**a**) flight schedule for Strategy 1; (

**b**) flight schedule for Strategy 2.

**Figure 13.**Example of the flying mission for the network from Figure 1.

Technical Parameters of UAVs | Value | Unit |
---|---|---|

Payload capacity ($\mathrm{Q}$) | 90 | kg |

Battery capacity ($\mathrm{CAP}$) | 8000 | kJ |

Airspeed ($va$) | 20 | m/s |

Drag coefficient (${\mathrm{C}}_{\mathrm{D}}$) | 0.54 | - |

Front surface of UAV ($\mathrm{A}$) | 1.2 | m |

UAV width ($\mathrm{b}$) | 8.7 | m |

$\mathit{n}$^{1)} | $\mathit{K}$ | Assumptions | ${\mathit{v}}_{\mathit{w}}=10\text{}\mathbf{m}/\mathbf{s}$ | ${\mathit{v}}_{\mathit{w}}=11\text{}\mathbf{m}/\mathbf{s}$ | ${\mathit{v}}_{\mathit{w}}=12\text{}\mathbf{m}/\mathbf{s}$ | NDV | NC | |||||||||
---|---|---|---|---|---|---|---|---|---|---|---|---|---|---|---|---|

$\mathit{\Theta}=30\xb0$ | $\mathit{\Theta}=130\xb0$ | $\mathit{\Theta}=230\xb0$ | ||||||||||||||

$\mathit{E}$ | $\mathit{T}\mathit{C}$ | ${\mathit{v}}_{\mathit{M}\mathit{I}\mathit{N}}$ | ${\mathit{v}}_{\mathit{M}\mathit{A}\mathit{X}}$ | $\mathit{E}$ | $\mathit{T}\mathit{C}$ | ${\mathit{v}}_{\mathit{M}\mathit{I}\mathit{N}}$ | ${\mathit{v}}_{\mathit{M}\mathit{A}\mathit{X}}$ | $\mathit{E}$ | $\mathit{T}\mathit{C}$ | ${\mathit{v}}_{\mathit{M}\mathit{I}\mathit{N}}$ | ${\mathit{v}}_{\mathit{M}\mathit{A}\mathit{X}}$ | |||||

4 | 2 | Strategy 1 | 29.80 | 3.73 | 24.8 | 28.1 | 19.17 | 3.71 | 24.6 | 28.2 | 29.8 | 3.74 | 24.8 | 28.1 | 828 | 356 |

Strategy 2 | 19.1 | 3.82 | 18.1 | 19.0 | 19.18 | 3.78 | 18.1 | 19.1 | 19.1 | 3.76 | 18.1 | 19.0 | 828 | 356 | ||

3 | Strategy 1 | 13.59 | 3.89 | 29.4 | 33.9 | 13.59 | 3.97 | 29.4 | 33.9 | 13.59 | 3.95 | 29.4 | 33.9 | 1774 | 654 | |

Strategy 2 | 13.57 | 3.75 | 18.5 | 19.2 | 13.57 | 3.96 | 18.5 | 19.2 | 13.57 | 3.81 | 18.5 | 19.2 | 1774 | 654 | ||

4 | Strategy 1 | 13.59 | 4.24 | 29.4 | 33.9 | 13.59 | 4.17 | 29.4 | 33.9 | 13.59 | 4.35 | 29.4 | 33.9 | 3076 | 1036 | |

Strategy 2 | 13.57 | 4.31 | 18.5 | 19.2 | 13.59 | 4.28 | 18.5 | 19.2 | 13.57 | 4.36 | 18.5 | 19.2 | 3076 | 1036 | ||

6 | 2 | Strategy 1 | 35.67 | 4.44 | 23.6 | 25.6 | 22.62 | 4.23 | 23.6 | 25.6 | 22.62 | 4.60 | 23.6 | 25.6 | 3014 | 910 |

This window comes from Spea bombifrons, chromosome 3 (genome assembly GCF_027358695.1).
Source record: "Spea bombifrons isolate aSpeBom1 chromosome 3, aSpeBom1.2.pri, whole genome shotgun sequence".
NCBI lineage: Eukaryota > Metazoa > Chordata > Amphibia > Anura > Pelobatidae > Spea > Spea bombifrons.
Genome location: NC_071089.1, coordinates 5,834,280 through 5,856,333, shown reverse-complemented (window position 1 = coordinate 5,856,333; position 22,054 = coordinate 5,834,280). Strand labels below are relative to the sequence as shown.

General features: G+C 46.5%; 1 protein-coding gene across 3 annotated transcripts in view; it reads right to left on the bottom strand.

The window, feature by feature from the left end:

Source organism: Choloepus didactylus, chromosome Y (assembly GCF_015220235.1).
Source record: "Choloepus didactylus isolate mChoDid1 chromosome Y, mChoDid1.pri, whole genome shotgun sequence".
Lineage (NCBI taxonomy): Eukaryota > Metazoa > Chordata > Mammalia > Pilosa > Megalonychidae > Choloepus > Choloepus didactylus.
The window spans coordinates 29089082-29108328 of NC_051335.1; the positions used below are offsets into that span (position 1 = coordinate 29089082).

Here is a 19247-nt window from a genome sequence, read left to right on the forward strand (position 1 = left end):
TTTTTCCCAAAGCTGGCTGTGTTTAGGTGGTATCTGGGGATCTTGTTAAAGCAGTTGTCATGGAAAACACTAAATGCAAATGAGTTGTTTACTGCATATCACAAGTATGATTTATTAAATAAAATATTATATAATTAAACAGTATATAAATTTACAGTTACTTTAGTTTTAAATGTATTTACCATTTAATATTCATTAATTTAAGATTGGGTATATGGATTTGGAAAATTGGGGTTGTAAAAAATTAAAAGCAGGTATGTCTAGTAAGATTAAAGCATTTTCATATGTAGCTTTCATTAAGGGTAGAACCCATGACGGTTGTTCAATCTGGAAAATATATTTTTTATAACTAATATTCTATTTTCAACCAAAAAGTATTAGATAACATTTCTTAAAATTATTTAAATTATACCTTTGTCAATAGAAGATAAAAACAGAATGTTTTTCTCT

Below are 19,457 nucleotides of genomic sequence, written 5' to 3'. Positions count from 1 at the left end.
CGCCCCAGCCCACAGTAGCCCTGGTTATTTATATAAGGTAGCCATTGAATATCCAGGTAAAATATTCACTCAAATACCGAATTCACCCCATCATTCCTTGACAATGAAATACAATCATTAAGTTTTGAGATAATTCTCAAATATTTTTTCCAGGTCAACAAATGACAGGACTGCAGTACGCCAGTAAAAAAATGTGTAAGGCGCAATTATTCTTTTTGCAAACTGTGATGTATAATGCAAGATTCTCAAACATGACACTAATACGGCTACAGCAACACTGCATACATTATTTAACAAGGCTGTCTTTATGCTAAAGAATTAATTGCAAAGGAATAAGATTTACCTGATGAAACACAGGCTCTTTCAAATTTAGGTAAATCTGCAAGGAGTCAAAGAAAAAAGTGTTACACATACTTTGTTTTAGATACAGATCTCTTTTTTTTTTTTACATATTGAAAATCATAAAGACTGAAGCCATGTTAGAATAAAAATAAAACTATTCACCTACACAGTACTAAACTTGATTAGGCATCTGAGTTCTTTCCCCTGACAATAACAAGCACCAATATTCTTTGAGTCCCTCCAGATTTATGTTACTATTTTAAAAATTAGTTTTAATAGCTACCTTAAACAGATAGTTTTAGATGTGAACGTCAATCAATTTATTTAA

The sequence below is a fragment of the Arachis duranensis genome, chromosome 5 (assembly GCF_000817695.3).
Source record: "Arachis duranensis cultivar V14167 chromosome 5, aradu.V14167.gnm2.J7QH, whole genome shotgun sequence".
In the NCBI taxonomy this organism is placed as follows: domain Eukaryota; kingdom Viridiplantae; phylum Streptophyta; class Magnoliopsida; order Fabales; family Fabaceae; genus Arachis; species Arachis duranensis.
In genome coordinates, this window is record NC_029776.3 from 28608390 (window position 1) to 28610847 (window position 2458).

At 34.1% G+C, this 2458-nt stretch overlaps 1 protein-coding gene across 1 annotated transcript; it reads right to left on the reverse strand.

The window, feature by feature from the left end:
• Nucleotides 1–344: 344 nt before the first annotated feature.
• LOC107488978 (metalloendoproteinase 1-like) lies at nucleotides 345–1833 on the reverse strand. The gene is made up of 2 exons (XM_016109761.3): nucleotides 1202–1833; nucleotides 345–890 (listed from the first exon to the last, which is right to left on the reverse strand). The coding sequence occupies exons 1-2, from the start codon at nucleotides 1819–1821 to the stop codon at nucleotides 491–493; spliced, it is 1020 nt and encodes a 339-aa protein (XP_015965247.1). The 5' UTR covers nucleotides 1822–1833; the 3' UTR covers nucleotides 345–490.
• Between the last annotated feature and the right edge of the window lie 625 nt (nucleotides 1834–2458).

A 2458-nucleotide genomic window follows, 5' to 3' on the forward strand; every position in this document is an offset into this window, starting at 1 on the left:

Strategy 2 | 22.59 | 4.31 | 17.9 | 18.6 | 22.59 | 4.38 | 17.9 | 18.6 | 22.81 | 4.12 | 17.9 | 18.6 | 3014 | 910 | ||

3 | Strategy 1 | 19.4 | 7.12 | 25.8 | 27.7 | 19.40 | 5.25 | 25.8 | 27.7 | 19.4 | 8.08 | 25.8 | 27.7 | 7476 | 1902 | |

Strategy 2 | 19.37 | 6.34 | 18.2 | 18.7 | 19.38 | 5.24 | 18.2 | 18.7 | 19.37 | 9.32 | 18.2 | 18.7 | 7476 | 1902 | ||

4 | Strategy 1 | 19.4 | 9.98 | 25.8 | 27.7 | 19.40 | 6.44 | 25.8 | 27.7 | 19.4 | 13.67 | 25.8 | 27.7 | 13,910 | 3528 | |

Strategy 2 | 19.37 | 8.19 | 18.2 | 18.7 | 19.38 | 9.46 | 18.2 | 18.7 | 19.37 | 8.08 | 18.2 | 18.7 | 13,910 | 3528 | ||

8 | 2 | Strategy 1 | 22.62 | 46.04 | 20.9 | 25.6 | 24.21 | 7.93 | 18.8 | 25.1 | 22.62 | 8.63 | 23.6 | 25.6 | 9552 | 2248 |

Strategy 2 | 22.59 | 102.93 | 17.9 | 18.6 | 24.18 | 281.67 | 17.7 | 18.6 | 22.59 | 9.43 | 17.9 | 18.6 | 9552 | 2248 | ||

3 | Strategy 1 | 22.62 | t > 300 | 23.6 | 25.6 | 20.62 | 19.94 | 25.3 | 26.9 | 25.15 | 231.63 | 18.8 | 24.2 | 25,898 | 5358 | |

Strategy 2 | 25.13 | 59.49 | 17.8 | 18.2 | 23.79 | 71.73 | 17.8 | 18.6 | 25.13 | 126.89 | 17.8 | 18.2 | 25,898 | 5358 | ||

4 | Strategy 1 | 22.55 | t > 300 | 23.6 | 25.6 | 20.62 | 128.00 | 25.3 | 26.9 | 25.15 | 105.18 | 18.8 | 24.2 | 49,960 | 9800 | |

Strategy 2 | 25.13 | 110.94 | 17.8 | 18.2 | 21.33 | 95.87 | 18.0 | 18.7 | 25.49 | 115.29 | 17.7 | 18.2 | 49,960 | 9800 | ||

10 | 2 | Strategy 1 | 27.54 | t > 300 | 18.9 | 22.9 | 28.59 | 183.53 | 18.2 | 22.8 | 29.46 | t > 300 | 17.8 | 21.7 | 21,402 | 4530 |

Strategy 2 | 24.18 | t > 300 | 17.9 | 18.4 | 25.65 | t > 300 | 17.5 | 18.0 | 29.35 | t > 300 | 19.5 | 20.6 | 21,402 | 4530 | ||

3 | Strategy 1 | 28.38 | t > 300 | 18.7 | 22.5 | 23.83 | t > 300 | 20.0 | 25.1 | 24.29 | t > 300 | 18.9 | 25.3 | 59,920 | 11,502 | |

Strategy 2 | 24.23 | t > 300 | 17.5 | 18.5 | 24.23 | t > 300 | 17.5 | 18.5 | 24.23 | t > 300 | 17.5 | 18.5 | 59,920 | 11,502 | ||

4 | Strategy 1 | 26.21 | t > 300 | 19.5 | 23.2 | 24.29 | t > 300 | 18.9 | 25.3 | 26.2 | t > 300 | 18.4 | 24.3 | 116,986 | 21,622 | |

Strategy 2 | 26.18 | t > 300 | 17.6 | 18.3 | 26.19 | t > 300 | 17.3 | 18.4 | 26.19 | t > 300 | 17.3 | 18.4 | 116,986 | 21,622 |

^{1)}—number of nodes; $K$—size of the UAV fleet; $E$—maximum consumed energy (%); $TC$—time of computation (s); $NC$—number of constraints; $NDV$—number of decision variables

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## Share and Cite

**MDPI and ACS Style**

Thibbotuwawa, A.; Bocewicz, G.; Radzki, G.; Nielsen, P.; Banaszak, Z.
UAV Mission Planning Resistant to Weather Uncertainty. *Sensors* **2020**, *20*, 515.
https://doi.org/10.3390/s20020515

**AMA Style**

Thibbotuwawa A, Bocewicz G, Radzki G, Nielsen P, Banaszak Z.
UAV Mission Planning Resistant to Weather Uncertainty. *Sensors*. 2020; 20(2):515.
https://doi.org/10.3390/s20020515

**Chicago/Turabian Style**

Thibbotuwawa, Amila, Grzegorz Bocewicz, Grzegorz Radzki, Peter Nielsen, and Zbigniew Banaszak.
2020. "UAV Mission Planning Resistant to Weather Uncertainty" *Sensors* 20, no. 2: 515.
https://doi.org/10.3390/s20020515